Publix and others offer COVID-19 responses, Apple and Google mark International Women’s Day, and Twitter’s first flagging of a doctored video

Also: Dairy Queen celebrates 80 years, effective crisis communications in the face of canceled events, and more.

Good morning, PR pros:

 Dairy Queen is celebrating its 80th birthday with a deal: Consumers who buy one Blizzard Treat can purchase a second for 80 cents. The promotion lasts through March 15.

Here are today’s top stories:

More organizations grapple with COVID-19

As the COVID-19 outbreak spreads throughout the United States, additional organizations are working to address shortages, employee safety, travel restrictions and more.

Publix joined grocery store chains such as H-E-B and Kroger in limiting the number of hand soaps and sanitizers each person can purchase, while Costco pulled its free food samples to limit potentially spreading COVID-19.

Apple told employees to work from home this week if they could, as did Eli Lilly. The organizations join Facebook, Twitter, Amazon and more who are asking employees to work remotely where and when possible. Here’s what Box’s chief executive, Aaron Levie, tweeted (his employees are also encouraged to work from home):

Though travel and hospitality companies have been offering flexible schedules and waiving cancellation fees, some are looking to stem the monetary loss of canceled trips. Carnival Corp. and Holland America are offering incentives for travelers who keep their cruise bookings, such as free drinks and onboard credit.

Why it matters: Your crisis communications responses and policies should focus on the people whom your decisions affect, not your bottom line nor business operations. Ensure that your messages reflect your organization’s values and mission as well.


For Americans, open office spaces are contributing to Coronavirus fears.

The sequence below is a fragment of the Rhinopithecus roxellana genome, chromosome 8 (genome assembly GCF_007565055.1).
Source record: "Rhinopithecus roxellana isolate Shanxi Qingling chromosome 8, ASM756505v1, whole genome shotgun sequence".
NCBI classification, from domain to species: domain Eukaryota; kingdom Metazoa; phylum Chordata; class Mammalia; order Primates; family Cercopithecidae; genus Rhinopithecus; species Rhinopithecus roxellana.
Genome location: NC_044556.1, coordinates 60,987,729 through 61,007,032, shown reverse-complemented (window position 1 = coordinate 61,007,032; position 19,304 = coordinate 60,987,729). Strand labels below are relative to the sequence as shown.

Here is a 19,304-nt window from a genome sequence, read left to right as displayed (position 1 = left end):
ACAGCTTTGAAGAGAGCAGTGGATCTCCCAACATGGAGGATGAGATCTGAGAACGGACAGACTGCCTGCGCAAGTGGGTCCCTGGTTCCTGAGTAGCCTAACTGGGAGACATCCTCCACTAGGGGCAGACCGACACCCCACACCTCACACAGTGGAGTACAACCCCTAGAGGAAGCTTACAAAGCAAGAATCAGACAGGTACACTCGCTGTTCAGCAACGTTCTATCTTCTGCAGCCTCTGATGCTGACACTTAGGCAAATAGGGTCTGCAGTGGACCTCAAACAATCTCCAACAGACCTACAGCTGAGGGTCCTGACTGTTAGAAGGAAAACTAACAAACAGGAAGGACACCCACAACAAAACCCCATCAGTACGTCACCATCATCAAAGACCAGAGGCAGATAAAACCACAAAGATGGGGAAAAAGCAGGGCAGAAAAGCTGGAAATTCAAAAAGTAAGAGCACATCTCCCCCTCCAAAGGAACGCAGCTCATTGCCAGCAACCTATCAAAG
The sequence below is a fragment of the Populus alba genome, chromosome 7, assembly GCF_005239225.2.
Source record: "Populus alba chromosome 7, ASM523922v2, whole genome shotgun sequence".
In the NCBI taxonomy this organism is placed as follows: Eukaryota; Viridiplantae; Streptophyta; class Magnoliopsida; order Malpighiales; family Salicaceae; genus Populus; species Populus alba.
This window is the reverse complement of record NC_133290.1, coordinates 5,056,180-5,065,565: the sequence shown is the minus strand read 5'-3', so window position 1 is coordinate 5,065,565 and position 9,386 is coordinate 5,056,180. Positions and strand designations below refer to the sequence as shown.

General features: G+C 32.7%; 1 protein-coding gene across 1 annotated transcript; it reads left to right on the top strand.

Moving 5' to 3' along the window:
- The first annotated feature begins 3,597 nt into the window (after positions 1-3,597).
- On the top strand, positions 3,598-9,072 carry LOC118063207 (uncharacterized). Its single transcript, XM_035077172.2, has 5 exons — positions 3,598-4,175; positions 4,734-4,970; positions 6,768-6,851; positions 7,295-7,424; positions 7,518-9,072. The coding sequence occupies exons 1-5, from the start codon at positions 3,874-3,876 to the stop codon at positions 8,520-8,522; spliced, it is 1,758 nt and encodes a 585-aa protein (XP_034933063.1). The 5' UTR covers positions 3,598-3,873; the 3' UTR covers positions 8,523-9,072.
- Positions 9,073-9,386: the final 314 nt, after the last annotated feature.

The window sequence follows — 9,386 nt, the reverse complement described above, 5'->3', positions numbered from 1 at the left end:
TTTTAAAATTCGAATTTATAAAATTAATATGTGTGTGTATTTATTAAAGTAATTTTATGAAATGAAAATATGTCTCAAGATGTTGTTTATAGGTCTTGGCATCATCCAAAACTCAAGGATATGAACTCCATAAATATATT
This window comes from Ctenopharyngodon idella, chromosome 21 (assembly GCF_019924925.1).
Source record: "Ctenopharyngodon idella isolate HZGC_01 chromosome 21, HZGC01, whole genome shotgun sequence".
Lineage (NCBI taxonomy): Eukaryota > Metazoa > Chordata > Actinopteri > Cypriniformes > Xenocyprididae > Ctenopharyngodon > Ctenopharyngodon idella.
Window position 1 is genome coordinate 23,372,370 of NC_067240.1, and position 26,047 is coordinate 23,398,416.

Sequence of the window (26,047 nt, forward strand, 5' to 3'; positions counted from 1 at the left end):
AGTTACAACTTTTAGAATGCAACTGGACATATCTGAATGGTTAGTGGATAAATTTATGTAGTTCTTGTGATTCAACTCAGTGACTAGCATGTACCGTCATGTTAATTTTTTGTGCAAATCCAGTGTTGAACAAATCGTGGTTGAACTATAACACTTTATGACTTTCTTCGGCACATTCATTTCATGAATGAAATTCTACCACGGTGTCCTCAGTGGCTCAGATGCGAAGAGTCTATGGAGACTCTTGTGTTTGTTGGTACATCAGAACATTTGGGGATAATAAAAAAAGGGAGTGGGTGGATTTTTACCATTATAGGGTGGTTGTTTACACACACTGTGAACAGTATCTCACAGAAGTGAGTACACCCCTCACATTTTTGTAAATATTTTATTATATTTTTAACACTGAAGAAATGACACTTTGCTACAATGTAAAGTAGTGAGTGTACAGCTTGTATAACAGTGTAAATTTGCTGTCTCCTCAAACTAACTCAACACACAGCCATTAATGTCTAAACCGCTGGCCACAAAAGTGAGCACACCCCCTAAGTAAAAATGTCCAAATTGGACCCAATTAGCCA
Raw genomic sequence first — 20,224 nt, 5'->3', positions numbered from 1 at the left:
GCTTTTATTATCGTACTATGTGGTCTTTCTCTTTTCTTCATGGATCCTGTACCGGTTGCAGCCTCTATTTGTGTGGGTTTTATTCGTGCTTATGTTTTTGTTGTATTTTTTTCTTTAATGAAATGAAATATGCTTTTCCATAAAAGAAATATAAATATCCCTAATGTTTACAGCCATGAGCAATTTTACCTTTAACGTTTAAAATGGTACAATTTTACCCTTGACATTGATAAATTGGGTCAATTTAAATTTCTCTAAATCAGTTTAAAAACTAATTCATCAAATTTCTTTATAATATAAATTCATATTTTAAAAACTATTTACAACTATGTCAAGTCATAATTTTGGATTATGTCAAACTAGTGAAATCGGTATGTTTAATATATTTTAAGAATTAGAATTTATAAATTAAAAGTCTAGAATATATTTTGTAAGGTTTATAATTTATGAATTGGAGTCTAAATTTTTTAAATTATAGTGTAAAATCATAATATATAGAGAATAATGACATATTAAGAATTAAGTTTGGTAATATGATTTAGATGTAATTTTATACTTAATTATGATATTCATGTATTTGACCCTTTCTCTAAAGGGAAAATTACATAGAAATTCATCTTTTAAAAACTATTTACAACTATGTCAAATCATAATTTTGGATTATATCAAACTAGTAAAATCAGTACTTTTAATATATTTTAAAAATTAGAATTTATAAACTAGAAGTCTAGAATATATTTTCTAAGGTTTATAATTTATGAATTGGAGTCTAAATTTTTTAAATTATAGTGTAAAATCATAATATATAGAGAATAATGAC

In a survey conducted by Bospar, 50.6% of Americans are worried about contracting the COVID-19 virus because they work in an open office. More than a third of Americans are concerned that novel coronavirus might kill them, and more than 45% are worried it will kill a loved one.

When the survey asked respondents about what action should be taken, many say offering remote work is an important step.

More than a third of Americans in the survey said companies should make employees work from home right away to stop the spread of this disease.

Richard Edelman, CEO of Edelman, and Dr. David Nabarro, WHO special envoy for COVID-19, agree that business leaders must act.

Steps they recommend include:

  • “Get your CEO out in front communicating with employees and all relevant stakeholders.”
  • “Establish a cadence of frequent communications (preferably twice a week) with your employees and stakeholders to keep them updated on all relevant developments.”
  • “Correct misinformation immediately.”
  • “Create a platform that is routinely updated with pertinent information that may impact the lives of your employees and your company’s operation.”
  • “Set up a hotline that employees can call with any questions they may have surrounding the virus.”

See how workers are worrying about workplace health by reading more of Bospar’s study.

Apple and Google celebrate International Women’s Day